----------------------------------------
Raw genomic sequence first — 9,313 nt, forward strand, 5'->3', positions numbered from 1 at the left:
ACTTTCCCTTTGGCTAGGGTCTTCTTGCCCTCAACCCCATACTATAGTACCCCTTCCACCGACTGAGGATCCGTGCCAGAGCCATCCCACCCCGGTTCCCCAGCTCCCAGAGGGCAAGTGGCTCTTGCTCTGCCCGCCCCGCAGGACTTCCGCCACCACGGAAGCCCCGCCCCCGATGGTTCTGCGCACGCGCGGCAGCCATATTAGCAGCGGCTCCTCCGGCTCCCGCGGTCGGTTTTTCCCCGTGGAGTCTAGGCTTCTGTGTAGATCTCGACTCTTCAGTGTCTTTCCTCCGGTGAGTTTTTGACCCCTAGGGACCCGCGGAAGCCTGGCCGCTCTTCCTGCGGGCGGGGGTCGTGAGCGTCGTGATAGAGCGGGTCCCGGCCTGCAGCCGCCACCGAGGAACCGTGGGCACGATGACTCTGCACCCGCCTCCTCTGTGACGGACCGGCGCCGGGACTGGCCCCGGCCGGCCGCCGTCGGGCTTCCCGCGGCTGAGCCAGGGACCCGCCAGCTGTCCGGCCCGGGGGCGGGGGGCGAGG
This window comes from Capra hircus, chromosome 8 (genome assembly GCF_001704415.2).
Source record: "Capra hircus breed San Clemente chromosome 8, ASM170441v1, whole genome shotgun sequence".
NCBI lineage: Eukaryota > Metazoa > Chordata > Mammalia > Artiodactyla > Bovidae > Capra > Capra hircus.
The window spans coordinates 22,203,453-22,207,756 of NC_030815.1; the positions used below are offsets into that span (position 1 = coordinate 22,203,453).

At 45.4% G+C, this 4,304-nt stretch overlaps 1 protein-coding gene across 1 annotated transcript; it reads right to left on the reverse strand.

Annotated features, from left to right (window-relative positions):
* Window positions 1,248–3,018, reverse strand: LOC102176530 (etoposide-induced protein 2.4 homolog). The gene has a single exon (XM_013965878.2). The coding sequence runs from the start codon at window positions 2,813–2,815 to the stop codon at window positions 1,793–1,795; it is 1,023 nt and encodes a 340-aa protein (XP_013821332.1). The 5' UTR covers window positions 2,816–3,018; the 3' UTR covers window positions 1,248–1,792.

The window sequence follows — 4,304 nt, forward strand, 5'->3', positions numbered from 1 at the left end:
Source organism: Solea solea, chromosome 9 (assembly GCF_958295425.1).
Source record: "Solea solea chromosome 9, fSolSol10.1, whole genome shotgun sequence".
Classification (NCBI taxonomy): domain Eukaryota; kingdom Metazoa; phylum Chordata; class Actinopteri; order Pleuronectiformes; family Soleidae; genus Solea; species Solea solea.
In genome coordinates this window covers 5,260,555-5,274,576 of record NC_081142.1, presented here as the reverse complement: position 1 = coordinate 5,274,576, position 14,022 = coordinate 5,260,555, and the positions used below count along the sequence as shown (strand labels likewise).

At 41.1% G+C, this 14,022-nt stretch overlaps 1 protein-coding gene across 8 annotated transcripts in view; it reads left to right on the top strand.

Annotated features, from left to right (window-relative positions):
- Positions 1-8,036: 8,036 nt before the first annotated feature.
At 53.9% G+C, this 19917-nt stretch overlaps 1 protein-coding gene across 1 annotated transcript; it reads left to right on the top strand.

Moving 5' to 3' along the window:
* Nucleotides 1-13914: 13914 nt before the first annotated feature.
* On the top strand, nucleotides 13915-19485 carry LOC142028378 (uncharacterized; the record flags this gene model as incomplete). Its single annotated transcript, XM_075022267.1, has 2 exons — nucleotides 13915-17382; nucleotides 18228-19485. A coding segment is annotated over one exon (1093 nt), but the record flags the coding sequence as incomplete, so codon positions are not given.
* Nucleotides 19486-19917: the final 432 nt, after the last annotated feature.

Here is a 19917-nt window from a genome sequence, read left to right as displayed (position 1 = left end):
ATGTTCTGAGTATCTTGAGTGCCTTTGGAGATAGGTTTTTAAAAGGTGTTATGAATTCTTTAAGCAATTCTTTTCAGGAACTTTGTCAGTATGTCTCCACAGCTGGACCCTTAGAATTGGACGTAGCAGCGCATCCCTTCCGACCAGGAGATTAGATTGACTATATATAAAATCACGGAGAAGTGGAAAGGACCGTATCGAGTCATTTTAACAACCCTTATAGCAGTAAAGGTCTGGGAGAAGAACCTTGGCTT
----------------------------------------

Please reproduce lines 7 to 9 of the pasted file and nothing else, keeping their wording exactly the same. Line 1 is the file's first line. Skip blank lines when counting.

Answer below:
At 45.4% G+C, this 4,304-nt stretch overlaps 1 protein-coding gene across 1 annotated transcript; it reads right to left on the reverse strand.

Annotated features, from left to right (window-relative positions):
* Window positions 1,248–3,018, reverse strand: LOC102176530 (etoposide-induced protein 2.4 homolog). The gene has a single exon (XM_013965878.2). The coding sequence runs from the start codon at window positions 2,813–2,815 to the stop codon at window positions 1,793–1,795; it is 1,023 nt and encodes a 340-aa protein (XP_013821332.1). The 5' UTR covers window positions 2,816–3,018; the 3' UTR covers window positions 1,248–1,792.